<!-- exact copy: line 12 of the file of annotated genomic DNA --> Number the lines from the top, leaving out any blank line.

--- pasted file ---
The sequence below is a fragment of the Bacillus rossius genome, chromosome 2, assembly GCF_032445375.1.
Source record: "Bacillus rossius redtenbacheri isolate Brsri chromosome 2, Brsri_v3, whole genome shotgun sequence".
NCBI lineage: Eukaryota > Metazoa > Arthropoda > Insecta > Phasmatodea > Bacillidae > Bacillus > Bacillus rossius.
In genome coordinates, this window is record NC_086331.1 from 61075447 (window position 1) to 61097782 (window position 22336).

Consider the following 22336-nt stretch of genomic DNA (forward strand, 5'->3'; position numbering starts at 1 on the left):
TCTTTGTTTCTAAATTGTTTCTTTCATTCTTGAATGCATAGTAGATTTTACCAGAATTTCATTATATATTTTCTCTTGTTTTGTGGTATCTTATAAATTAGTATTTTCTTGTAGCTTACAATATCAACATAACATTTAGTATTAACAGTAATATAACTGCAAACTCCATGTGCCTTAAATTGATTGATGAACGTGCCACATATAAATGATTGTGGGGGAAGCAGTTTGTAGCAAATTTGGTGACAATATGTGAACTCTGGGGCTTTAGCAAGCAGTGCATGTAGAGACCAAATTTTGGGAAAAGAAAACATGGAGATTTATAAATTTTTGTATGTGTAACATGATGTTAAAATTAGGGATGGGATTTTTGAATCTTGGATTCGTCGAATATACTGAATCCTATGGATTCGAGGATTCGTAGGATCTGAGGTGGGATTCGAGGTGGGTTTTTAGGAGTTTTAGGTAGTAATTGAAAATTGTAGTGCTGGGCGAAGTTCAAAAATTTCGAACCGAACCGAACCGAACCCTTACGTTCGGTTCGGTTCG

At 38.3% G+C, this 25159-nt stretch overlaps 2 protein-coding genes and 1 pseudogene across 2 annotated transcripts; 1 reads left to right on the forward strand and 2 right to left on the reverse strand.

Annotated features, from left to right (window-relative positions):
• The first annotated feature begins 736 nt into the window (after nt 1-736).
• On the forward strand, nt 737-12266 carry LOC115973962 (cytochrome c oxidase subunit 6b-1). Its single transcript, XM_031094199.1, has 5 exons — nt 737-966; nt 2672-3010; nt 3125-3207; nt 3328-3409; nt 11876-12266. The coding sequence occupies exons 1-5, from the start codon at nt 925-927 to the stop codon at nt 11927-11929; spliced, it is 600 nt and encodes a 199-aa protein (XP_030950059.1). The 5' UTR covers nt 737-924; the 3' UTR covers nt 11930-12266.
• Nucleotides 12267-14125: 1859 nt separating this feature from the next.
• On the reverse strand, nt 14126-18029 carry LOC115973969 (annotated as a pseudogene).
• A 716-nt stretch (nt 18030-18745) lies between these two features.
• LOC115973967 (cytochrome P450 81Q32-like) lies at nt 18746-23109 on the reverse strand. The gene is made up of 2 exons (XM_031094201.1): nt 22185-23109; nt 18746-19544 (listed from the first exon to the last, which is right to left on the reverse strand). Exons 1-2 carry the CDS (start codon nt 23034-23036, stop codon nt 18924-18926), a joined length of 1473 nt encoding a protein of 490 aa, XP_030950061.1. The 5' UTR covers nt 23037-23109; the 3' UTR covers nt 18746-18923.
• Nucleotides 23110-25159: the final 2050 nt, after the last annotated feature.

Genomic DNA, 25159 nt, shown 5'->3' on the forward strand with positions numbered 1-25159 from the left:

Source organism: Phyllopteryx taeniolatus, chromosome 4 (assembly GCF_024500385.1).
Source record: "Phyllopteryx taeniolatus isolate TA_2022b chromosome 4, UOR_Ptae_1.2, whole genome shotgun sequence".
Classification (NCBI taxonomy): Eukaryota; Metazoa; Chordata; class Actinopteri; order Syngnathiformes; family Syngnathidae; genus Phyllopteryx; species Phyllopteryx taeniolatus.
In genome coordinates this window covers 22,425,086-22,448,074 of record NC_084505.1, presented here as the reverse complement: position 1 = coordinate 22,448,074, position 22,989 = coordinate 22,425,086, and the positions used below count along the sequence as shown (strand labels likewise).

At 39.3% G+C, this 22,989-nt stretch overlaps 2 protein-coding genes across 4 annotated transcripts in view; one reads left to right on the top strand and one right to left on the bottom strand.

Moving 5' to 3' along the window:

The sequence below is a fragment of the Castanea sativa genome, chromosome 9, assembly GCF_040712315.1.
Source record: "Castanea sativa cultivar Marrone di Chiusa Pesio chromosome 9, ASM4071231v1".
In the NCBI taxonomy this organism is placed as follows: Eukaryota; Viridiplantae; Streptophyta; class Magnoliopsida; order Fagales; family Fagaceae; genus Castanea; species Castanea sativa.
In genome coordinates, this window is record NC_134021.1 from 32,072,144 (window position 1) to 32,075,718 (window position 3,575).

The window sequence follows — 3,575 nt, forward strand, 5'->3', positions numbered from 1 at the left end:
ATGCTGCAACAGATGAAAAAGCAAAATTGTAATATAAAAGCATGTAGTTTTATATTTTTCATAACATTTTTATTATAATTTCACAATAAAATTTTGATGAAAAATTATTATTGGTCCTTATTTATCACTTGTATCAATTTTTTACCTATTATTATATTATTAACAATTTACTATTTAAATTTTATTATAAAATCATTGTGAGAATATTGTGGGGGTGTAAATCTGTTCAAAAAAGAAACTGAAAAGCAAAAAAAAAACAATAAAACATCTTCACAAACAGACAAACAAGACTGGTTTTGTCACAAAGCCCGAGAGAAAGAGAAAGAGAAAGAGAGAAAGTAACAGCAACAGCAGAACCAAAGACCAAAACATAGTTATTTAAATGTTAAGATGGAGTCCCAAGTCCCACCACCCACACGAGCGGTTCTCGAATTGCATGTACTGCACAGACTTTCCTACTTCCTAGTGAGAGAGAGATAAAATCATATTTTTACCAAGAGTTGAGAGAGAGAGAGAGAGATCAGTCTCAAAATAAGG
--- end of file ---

• On the reverse strand, nt 14126-18029 carry LOC115973969 (annotated as a pseudogene).